Until Next Time!
Posted on November 19, 2020 at 11:16 AM by Melissa Dalton
I am not a World War II history buff. I know the basics, but I didn’t take any history courses specific to the War. But, when Joan sent me a copy of a letter from the War Department notifying a father of his young son’s death, I couldn’t help but want to learn more. This week, we share the little we learned about Jobe Elbert Lyon’s life before the war, but also what he likely experienced as a soldier and POW.
Jobe Elbert Lyon was born on February 23, 1925 to Jobe E. Lyon (Sr.) and Mary (Shank) Lyon. As he shared a name with his father, the family called him Elbert. Mary’s family, the Shanks, were from Beavercreek Township, but the young couple made their home in Dayton as Jobe worked as an electrician for Delco. When Elbert was only 10 years old, his mother died after a brief illness (Fig 1). After Mary’s death, her father, George, named Elbert as a beneficiary of his trust. George Shank died on December 6, 1938, and as such, Elbert was to receive $1500 at the age of 21 (Fig 2).
Fig 1. Obituary for Mary A. Lyon (Ancestry.com)
Fig 2. Will of George Shank (Greene County Archives)
Elbert was a 1943 graduate of Stivers High School in Dayton, Ohio and worked as a meter reader for the Dayton Power & Light Co. On March 19, 1944, Elbert, like many young men of his time, enlisted in the U.S. Army. He was assigned to Company G, 422nd Infantry Regiment, 106th Division, known as the Golden Lions (Fig 3).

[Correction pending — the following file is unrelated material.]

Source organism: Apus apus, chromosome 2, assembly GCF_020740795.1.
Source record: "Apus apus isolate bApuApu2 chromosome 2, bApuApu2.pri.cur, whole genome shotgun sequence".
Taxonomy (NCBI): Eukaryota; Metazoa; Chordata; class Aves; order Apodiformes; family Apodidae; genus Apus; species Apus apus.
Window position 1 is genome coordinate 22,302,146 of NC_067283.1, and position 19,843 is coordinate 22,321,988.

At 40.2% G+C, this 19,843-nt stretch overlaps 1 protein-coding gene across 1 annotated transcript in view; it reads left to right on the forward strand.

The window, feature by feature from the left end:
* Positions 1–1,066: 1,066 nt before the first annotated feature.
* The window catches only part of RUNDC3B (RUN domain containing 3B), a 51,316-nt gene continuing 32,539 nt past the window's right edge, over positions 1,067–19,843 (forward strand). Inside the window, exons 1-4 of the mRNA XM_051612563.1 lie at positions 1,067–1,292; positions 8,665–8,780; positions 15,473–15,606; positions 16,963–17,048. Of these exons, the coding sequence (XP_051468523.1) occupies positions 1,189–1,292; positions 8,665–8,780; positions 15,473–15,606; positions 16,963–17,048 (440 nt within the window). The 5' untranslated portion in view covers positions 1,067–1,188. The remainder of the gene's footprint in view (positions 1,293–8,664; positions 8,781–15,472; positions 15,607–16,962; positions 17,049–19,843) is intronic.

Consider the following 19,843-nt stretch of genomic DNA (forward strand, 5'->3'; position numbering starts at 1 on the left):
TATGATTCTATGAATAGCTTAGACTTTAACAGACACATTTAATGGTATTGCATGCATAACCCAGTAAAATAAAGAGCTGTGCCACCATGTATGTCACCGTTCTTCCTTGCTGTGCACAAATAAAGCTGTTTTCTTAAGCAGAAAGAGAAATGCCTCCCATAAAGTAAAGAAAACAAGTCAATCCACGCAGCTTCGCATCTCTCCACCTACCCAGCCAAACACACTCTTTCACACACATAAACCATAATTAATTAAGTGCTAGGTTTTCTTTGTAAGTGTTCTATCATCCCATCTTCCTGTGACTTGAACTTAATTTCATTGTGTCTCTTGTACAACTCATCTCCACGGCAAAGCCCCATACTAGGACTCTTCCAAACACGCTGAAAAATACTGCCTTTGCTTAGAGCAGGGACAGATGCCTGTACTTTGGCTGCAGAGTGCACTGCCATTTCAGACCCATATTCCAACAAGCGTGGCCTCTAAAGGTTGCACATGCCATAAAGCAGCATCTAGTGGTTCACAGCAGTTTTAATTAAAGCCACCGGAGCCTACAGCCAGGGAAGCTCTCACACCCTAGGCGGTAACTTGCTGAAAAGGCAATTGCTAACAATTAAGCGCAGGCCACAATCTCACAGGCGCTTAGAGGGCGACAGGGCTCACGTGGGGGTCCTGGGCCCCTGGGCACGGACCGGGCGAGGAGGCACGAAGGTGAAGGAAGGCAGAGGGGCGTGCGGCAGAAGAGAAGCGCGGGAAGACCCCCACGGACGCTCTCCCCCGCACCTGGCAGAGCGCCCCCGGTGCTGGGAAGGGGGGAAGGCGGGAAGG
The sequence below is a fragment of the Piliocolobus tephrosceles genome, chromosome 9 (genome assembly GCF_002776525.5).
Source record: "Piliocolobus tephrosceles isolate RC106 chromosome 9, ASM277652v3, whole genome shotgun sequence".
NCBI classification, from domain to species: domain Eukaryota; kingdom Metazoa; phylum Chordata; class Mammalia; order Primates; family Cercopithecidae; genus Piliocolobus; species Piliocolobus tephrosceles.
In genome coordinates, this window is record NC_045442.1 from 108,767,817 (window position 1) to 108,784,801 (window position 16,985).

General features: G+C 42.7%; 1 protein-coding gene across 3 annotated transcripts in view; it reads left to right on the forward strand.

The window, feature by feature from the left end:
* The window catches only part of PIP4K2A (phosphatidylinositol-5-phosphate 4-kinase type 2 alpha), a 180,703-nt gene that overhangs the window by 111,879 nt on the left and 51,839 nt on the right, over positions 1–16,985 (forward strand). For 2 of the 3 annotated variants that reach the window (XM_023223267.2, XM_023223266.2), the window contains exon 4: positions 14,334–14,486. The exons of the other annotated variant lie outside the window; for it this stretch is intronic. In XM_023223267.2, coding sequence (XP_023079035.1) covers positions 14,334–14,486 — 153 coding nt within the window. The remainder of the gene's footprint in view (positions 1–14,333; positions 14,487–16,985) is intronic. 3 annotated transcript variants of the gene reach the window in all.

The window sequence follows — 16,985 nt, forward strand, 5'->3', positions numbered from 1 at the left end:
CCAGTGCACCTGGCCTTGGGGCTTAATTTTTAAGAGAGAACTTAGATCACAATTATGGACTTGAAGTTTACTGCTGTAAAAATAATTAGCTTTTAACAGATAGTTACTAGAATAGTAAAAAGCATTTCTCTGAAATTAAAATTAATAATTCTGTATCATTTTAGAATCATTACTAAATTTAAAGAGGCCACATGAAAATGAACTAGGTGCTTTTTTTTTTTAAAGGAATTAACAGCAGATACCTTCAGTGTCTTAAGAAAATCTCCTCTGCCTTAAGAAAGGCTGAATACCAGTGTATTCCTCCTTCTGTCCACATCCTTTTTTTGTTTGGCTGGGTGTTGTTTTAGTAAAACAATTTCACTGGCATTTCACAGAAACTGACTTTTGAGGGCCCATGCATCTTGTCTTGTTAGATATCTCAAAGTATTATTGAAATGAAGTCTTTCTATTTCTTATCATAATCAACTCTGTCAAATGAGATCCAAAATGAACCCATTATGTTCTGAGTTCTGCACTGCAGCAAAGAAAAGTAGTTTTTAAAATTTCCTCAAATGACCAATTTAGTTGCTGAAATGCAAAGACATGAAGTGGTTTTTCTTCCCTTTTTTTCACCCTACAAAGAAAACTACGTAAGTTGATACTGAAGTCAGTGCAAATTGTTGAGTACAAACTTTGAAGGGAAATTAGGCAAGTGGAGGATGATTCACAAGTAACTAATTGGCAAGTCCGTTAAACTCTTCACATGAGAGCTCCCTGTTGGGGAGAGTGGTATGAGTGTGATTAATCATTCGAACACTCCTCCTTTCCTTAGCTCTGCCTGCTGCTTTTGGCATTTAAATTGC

Fig 3. Registration Card for Jobe E. Lyon (Ancestry.com)
The 422nd Infantry Regiment arrived at the Schnee Eifel area of Germany on December 10, 1944 to relieve the 2nd Infantry Division, and were joined by the 423rd Infantry Regiment. This area was in the Ardennes Forest and was a supposedly quiet front, which was thought to be ideal for the young and green regiments. However, on December 16, 1944, just days after arrival, the regiments were attacked by the Germans. The battle, commonly known as the Battle of the Bulge, ensued for four days, and the regiments were surrounded and cut off from the other units and supplies. As such, on December 19, 1944, Colonel Descheneaux of the 422nd and Colonel Cavender of the 423rd, surrendered their regiments to the Germans. Among the captured was PFC Lyon.
After the Battle of the Bulge, many of the captured Americans were taken as prisoners of war (POWs) to various German prison camps. In particular, thousands were imprisoned at Stalag IV-B (not far from Dresden), which is where PFC Lyon was taken. The WWII POW Data Files from the National Archives provides some details about Lyon and his time in the POW camp. Elbert and his fellow American POWs likely arrived in late December 1944. We aren’t sure of Elbert’s condition upon arrival to the POW camp (we aren’t sure if he was injured during battle or not), but there were many instances of frostbite, starvation, and brutality at the camp. Sadly, PFC Lyon died as a POW on February 25, 1945, just two days after his 20th birthday. His father was notified by the War Department on September 4, 1945 (Fig 4), and had a headstone erected on the family plot at Beavercreek Cemetery to memorialize his son and his ultimate sacrifice (Fig 5).